The media, meanwhile, are painting the reasonable request to honor the precautionary principle as a conspiracy theory and disinformation dreamed up by fringe “anti-vaxxers.” Case in point, The New York Times reported:
“The case, and the family’s flawed scientific arguments, highlight the continuing dangers of online misinformation and conspiracist narratives, experts say. The dispute has ‘become a cause célèbre in the most toxic way,’ prompting a spike in hate speech on fringe platforms where conspiracy theories run rife, said Sanjana Hattotuwa, a researcher at the Disinformation Project, a New Zealand monitoring group.”
Not only did the New Zealand health service refuse the family’s request, but New Zealand’s High Court granted two doctors authority to make medical decisions regarding baby Will. It didn’t need to go this far, supporters have stated, since there is ready availability of blood from unvaccinated donors.
In a similar case in Italy, however, a judge also ruled against parents who requested blood transfusions only from unvaccinated donors be used during their 2-year-old son’s heart surgery.
Richard Hirschman, a board-certified embalmer and funeral director with more than 20 years of experience, has come forward stating that, in the time period since COVID-19 shots were rolled out, starting around the middle of 2021, he’s been finding “strange clots” in the bodies of the deceased.
“When I do the embalming, I have to go into the vein. And in order for the embalming process, I have to allow blood to be drained. So I actually pulled this huge, long clot — fibrous looking clot — out prior to an embalming,” Hirschman said.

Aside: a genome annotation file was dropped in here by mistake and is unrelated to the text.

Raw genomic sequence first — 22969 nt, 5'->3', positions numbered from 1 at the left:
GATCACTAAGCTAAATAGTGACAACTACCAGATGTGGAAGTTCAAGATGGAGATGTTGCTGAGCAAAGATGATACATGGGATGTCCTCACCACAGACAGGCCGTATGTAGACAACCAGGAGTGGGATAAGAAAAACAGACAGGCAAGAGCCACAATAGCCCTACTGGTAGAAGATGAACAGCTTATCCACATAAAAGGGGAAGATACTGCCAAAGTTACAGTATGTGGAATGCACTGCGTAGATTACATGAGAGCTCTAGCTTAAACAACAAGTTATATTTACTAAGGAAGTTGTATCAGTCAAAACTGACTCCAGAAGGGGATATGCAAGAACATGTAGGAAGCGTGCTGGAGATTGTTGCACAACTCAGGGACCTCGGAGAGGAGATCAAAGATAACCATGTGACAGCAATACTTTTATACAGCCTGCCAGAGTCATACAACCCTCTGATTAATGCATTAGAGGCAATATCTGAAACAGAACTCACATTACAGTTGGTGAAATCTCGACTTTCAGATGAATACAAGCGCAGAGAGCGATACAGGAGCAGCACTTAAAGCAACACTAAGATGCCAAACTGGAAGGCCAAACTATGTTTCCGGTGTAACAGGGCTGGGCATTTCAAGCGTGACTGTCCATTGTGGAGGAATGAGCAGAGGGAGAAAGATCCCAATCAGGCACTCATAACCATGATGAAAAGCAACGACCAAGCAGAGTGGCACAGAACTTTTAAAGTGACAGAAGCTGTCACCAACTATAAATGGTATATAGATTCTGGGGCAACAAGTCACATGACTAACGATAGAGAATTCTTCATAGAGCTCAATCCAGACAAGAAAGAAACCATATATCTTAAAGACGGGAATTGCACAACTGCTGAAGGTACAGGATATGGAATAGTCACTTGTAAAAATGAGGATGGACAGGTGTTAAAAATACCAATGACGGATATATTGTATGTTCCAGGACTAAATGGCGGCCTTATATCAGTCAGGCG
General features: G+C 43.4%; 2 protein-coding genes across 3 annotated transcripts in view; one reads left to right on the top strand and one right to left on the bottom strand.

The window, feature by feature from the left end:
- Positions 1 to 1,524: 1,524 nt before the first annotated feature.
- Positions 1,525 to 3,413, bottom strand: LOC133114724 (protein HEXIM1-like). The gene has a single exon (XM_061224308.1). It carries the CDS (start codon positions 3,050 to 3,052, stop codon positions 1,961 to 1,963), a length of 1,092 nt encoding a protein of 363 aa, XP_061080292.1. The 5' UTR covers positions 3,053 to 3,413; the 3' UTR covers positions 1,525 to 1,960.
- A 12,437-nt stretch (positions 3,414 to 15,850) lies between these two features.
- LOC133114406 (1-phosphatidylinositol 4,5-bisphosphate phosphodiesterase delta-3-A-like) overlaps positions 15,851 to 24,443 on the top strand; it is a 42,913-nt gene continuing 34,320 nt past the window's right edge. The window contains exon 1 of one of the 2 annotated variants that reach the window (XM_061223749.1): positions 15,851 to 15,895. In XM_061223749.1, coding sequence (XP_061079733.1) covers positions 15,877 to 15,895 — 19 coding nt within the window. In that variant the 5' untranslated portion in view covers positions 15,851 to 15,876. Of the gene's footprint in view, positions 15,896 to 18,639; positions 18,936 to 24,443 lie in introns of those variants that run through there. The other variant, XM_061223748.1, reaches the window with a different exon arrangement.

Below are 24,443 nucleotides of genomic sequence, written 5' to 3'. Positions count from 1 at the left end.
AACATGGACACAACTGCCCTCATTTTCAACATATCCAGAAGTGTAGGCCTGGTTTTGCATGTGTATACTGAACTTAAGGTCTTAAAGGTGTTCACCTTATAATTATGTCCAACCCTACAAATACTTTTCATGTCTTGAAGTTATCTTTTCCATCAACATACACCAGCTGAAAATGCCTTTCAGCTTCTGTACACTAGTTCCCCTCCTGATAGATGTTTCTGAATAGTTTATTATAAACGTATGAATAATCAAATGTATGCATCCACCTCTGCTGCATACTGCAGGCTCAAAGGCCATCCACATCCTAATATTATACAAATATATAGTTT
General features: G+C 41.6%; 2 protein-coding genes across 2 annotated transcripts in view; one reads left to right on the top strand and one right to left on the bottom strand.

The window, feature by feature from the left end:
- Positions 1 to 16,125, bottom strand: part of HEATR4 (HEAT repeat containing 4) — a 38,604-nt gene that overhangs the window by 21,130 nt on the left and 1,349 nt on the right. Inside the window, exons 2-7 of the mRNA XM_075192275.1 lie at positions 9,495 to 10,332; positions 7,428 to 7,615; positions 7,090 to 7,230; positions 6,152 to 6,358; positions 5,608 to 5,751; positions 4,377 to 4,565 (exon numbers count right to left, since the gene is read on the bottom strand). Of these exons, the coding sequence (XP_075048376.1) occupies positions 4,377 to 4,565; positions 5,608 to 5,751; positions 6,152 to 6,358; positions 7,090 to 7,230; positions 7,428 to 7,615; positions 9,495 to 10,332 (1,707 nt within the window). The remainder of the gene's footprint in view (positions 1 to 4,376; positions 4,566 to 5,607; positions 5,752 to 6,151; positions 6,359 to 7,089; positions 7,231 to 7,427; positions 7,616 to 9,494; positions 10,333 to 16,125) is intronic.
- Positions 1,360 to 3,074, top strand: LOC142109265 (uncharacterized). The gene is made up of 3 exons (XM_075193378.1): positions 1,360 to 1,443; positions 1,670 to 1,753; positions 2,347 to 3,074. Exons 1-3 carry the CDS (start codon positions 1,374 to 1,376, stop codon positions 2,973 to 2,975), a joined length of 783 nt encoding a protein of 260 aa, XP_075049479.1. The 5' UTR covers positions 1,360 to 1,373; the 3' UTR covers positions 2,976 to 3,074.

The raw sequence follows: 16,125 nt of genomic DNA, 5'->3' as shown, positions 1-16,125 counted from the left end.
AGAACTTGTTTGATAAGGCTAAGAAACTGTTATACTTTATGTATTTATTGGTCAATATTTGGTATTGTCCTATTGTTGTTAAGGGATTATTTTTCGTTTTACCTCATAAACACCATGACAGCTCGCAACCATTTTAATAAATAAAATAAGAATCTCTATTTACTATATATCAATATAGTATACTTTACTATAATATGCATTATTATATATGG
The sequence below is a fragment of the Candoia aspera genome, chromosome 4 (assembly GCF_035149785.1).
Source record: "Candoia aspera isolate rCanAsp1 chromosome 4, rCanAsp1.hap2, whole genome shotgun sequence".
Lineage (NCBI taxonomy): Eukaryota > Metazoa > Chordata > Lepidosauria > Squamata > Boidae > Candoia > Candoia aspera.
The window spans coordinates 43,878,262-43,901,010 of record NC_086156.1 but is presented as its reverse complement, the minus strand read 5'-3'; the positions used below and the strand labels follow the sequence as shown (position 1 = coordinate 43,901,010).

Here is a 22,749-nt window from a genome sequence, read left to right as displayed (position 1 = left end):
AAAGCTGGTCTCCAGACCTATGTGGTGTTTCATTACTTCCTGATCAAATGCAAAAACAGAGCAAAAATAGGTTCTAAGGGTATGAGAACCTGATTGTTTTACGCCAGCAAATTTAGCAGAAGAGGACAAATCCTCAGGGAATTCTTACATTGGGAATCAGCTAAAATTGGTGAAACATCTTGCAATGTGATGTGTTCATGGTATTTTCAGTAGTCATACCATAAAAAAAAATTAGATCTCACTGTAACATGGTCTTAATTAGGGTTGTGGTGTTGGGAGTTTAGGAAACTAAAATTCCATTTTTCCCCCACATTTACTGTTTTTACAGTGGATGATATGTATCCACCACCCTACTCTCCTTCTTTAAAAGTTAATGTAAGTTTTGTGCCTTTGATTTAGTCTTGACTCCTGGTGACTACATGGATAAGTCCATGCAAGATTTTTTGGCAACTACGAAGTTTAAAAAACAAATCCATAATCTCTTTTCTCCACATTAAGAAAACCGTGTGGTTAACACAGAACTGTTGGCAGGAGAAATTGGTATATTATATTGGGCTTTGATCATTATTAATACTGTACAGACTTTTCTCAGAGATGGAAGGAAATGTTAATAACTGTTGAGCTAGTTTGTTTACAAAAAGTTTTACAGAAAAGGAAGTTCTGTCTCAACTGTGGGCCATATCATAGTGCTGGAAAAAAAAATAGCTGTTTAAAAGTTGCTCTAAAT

The beginning of the clot, which resembles a white, rubbery worm, appears red and like a normal clot. But the majority of the clot is different: It’s composed of a white, fibrous material. “It just isn’t normal,” he said, adding:
“Typically, a blood clot is smooth; it’s blood that has coagulated together. But when you squeeze it, or touch it or try to pick it up, it generally falls apart … you can almost squeeze it between your fingers and get it back to blood again. But this white fibrous stuff is pretty strong. It’s not weak at all. You can manipulate it, it’s very pliable. It’s not hard … it is not normal. I don’t know how anybody can live with something like this inside of them.”
What’s important to note is embalmers have reported finding unusual clots not only in deceased people who’ve received the shots but also in those who have had a blood transfusion. So while we don’t know what risk there is from receiving blood from someone who’s had COVID-19 shots, “the risk is not zero,” Kirsch said.
Another case involves a baby, Alexander, who received a vaccinated blood transfusion and developed “an enormous clot that eventually stretched from his left knee, all the way to his heart,” and died. According to Kirsch, the hospital then went on to delete all related medical records: